I love me some ruffled feathers. Especially literary ruffled feathers. For the first time since 1977, the good people of the Pulitzer prize decider committee have declined to award a prize in the fiction category. There were 3 nominees for 2011:
Train Dreams by Denis Johnson
Swamplandia! by Karen Russell
The Pale King by David Foster Wallace
On the face of it, this lack of prize awarding is a big ol' smack on the face. Actually, under the face of it, I'd probably say the same thing, but to be clear, the way this usually ends up happening is that no one book gains a majority and so no award is given. There have been some incidents in the past of this happening- in fact, in the early part of the century, this seemed to happen with some frequency. Mostly it was because of the split vote, but it has also happened on occasion due to a sort of prize censorship.
In this year's case, my theory is that panelists were torn between 2 impulses: to honor and encourage a newbie with a lot of promise, or to honor and commemorate the posthumous work of a literary hero. I'm referring here to Swamplandia! and The Pale King, respectively... I'll leave Mr. Johnson out of the running, due solely to the fact that this the first time I've personally heard of his book mentioned in a prize forum.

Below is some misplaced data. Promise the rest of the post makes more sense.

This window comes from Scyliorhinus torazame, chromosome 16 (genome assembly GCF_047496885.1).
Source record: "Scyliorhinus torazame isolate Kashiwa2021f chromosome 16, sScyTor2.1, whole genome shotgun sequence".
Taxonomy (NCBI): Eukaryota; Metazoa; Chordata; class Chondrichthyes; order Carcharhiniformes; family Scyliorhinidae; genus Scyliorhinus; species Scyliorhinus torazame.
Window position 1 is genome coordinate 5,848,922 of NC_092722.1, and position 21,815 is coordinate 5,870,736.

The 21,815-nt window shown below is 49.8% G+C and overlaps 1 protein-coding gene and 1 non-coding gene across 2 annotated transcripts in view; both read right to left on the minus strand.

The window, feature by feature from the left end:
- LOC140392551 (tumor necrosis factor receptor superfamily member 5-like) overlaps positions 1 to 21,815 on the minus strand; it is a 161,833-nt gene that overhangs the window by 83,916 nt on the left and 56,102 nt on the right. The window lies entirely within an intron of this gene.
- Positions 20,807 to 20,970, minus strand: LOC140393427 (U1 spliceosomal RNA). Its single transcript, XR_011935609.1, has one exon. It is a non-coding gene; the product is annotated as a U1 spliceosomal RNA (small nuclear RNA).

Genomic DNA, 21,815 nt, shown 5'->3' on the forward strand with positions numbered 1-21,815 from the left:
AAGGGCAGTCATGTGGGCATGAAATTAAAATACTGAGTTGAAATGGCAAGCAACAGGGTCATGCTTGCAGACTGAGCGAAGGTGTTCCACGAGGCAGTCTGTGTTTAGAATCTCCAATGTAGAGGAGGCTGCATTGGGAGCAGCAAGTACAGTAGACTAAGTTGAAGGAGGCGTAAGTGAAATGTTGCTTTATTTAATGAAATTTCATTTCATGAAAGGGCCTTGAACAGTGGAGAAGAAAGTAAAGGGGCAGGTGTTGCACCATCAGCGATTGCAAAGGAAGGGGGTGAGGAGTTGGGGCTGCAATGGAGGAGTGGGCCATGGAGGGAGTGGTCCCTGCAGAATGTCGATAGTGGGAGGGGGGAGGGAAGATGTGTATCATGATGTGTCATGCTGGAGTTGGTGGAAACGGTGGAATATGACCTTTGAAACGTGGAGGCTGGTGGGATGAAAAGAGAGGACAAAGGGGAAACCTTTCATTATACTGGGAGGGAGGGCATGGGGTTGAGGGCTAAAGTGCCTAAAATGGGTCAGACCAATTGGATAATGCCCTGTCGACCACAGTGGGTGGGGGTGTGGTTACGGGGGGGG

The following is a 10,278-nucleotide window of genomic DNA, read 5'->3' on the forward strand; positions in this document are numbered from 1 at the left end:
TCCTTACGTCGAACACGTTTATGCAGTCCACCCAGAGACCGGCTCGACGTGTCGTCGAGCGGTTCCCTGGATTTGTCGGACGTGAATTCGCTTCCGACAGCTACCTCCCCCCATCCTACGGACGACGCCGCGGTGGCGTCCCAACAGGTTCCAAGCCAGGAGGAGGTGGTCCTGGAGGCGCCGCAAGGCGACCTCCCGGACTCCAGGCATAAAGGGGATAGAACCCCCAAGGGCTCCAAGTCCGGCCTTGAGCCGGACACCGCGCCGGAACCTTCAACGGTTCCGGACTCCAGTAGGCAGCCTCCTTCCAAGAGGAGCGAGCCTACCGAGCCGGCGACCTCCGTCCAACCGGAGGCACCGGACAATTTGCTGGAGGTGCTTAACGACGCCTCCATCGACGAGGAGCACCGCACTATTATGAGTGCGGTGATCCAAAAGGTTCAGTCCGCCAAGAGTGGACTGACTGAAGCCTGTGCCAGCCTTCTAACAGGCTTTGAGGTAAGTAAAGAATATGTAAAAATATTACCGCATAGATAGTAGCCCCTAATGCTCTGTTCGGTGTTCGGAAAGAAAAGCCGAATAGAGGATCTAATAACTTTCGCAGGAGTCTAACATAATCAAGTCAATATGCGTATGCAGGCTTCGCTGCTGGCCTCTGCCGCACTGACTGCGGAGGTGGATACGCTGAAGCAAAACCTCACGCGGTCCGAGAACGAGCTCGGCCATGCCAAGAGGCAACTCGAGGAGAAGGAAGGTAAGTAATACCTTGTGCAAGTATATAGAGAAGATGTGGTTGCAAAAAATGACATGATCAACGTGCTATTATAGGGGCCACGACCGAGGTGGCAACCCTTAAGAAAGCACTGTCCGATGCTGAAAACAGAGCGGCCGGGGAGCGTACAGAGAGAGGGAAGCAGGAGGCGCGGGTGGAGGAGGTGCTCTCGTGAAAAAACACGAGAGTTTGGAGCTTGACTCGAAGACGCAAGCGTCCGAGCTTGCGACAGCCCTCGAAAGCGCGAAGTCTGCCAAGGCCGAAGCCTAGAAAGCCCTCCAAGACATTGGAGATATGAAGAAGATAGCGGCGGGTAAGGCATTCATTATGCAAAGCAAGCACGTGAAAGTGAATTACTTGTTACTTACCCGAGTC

I suspect that what happened was that since neither book was either author's best work, there was no clear winner between the judges' knee jerk instincts, hence the split vote. Both books had marked flaws that were noted by nearly all of their reviewers. Swamplandia! suffered from over large canvas and a messily concluded plot; The Pale King was not completed at the time of DFW's suicide. Had either work been a little bit better, I'm pretty sure we'd have a 2011 Fiction Pulitzer winner.
But the real question is this: how did these 3 books become the shortlist? Were there really not stronger books in 2011? If not, let's all hope that 2012 is better year for books.
For more commentary on this turn of events, see the good folks at Book Riot.
What do you think of the Pulitzer brouhaha?